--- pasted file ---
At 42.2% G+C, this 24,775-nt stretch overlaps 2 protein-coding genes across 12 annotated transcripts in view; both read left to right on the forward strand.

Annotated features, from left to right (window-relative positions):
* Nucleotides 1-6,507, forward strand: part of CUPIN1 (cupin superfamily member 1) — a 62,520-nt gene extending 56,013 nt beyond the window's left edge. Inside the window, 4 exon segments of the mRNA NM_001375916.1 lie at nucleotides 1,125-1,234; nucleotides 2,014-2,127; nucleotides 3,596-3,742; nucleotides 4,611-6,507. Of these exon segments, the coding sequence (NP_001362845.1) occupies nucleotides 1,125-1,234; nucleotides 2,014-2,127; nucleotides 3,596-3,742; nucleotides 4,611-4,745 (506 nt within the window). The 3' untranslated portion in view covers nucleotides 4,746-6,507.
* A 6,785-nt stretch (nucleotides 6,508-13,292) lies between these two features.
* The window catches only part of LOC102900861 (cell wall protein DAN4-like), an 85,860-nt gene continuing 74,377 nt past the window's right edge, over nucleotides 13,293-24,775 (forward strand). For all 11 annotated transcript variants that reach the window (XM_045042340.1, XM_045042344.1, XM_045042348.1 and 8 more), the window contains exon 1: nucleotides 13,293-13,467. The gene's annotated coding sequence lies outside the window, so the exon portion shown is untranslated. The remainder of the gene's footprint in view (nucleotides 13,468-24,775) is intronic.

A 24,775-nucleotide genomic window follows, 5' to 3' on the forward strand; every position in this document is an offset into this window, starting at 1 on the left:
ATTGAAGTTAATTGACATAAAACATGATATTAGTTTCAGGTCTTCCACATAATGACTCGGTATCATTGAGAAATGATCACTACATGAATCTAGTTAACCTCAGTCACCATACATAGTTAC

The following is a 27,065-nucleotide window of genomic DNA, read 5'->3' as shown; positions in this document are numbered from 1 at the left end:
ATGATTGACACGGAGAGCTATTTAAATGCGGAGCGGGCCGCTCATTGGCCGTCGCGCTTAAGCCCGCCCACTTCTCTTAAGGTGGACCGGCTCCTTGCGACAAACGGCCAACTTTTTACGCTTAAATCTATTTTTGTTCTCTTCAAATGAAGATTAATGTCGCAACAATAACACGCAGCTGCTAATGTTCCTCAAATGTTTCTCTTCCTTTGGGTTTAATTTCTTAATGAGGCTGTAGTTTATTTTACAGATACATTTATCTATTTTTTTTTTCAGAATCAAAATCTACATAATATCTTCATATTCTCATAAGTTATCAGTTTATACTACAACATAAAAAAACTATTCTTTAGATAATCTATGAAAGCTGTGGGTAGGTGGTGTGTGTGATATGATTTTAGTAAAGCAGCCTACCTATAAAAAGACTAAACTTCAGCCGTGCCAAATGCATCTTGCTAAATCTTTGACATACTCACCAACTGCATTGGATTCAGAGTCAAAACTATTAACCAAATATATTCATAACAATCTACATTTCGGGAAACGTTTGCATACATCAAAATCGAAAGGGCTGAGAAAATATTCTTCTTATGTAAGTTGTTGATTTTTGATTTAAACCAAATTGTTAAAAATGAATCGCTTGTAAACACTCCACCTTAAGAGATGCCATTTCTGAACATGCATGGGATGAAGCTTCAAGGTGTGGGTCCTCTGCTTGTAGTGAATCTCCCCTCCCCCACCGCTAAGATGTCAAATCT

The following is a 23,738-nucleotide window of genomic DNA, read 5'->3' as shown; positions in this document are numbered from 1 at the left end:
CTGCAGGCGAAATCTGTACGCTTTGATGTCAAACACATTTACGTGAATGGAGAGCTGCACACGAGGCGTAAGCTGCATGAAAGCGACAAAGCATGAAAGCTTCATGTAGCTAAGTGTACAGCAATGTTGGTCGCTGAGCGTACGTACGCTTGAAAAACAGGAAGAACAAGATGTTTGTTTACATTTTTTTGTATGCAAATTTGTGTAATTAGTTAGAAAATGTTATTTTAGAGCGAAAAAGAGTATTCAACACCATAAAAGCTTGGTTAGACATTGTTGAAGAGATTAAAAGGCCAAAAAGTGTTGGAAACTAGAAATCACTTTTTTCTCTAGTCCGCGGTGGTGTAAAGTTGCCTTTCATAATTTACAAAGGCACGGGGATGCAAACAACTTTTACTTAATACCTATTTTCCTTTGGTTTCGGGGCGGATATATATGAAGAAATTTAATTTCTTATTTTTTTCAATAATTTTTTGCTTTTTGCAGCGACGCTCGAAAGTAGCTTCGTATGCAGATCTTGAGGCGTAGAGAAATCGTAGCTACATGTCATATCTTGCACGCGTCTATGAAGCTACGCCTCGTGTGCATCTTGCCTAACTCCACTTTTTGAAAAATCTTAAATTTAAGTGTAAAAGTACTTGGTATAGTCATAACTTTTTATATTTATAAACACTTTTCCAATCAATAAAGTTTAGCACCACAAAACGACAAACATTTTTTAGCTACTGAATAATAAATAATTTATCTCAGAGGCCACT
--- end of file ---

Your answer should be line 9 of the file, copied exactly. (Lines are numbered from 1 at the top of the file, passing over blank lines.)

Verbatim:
ATGATTGACACGGAGAGCTATTTAAATGCGGAGCGGGCCGCTCATTGGCCGTCGCGCTTAAGCCCGCCCACTTCTCTTAAGGTGGACCGGCTCCTTGCGACAAACGGCCAACTTTTTACGCTTAAATCTATTTTTGTTCTCTTCAAATGAAGATTAATGTCGCAACAATAACACGCAGCTGCTAATGTTCCTCAAATGTTTCTCTTCCTTTGGGTTTAATTTCTTAATGAGGCTGTAGTTTATTTTACAGATACATTTATCTATTTTTTTTTTCAGAATCAAAATCTACATAATATCTTCATATTCTCATAAGTTATCAGTTTATACTACAACATAAAAAAACTATTCTTTAGATAATCTATGAAAGCTGTGGGTAGGTGGTGTGTGTGATATGATTTTAGTAAAGCAGCCTACCTATAAAAAGACTAAACTTCAGCCGTGCCAAATGCATCTTGCTAAATCTTTGACATACTCACCAACTGCATTGGATTCAGAGTCAAAACTATTAACCAAATATATTCATAACAATCTACATTTCGGGAAACGTTTGCATACATCAAAATCGAAAGGGCTGAGAAAATATTCTTCTTATGTAAGTTGTTGATTTTTGATTTAAACCAAATTGTTAAAAATGAATCGCTTGTAAACACTCCACCTTAAGAGATGCCATTTCTGAACATGCATGGGATGAAGCTTCAAGGTGTGGGTCCTCTGCTTGTAGTGAATCTCCCCTCCCCCACCGCTAAGATGTCAAATCT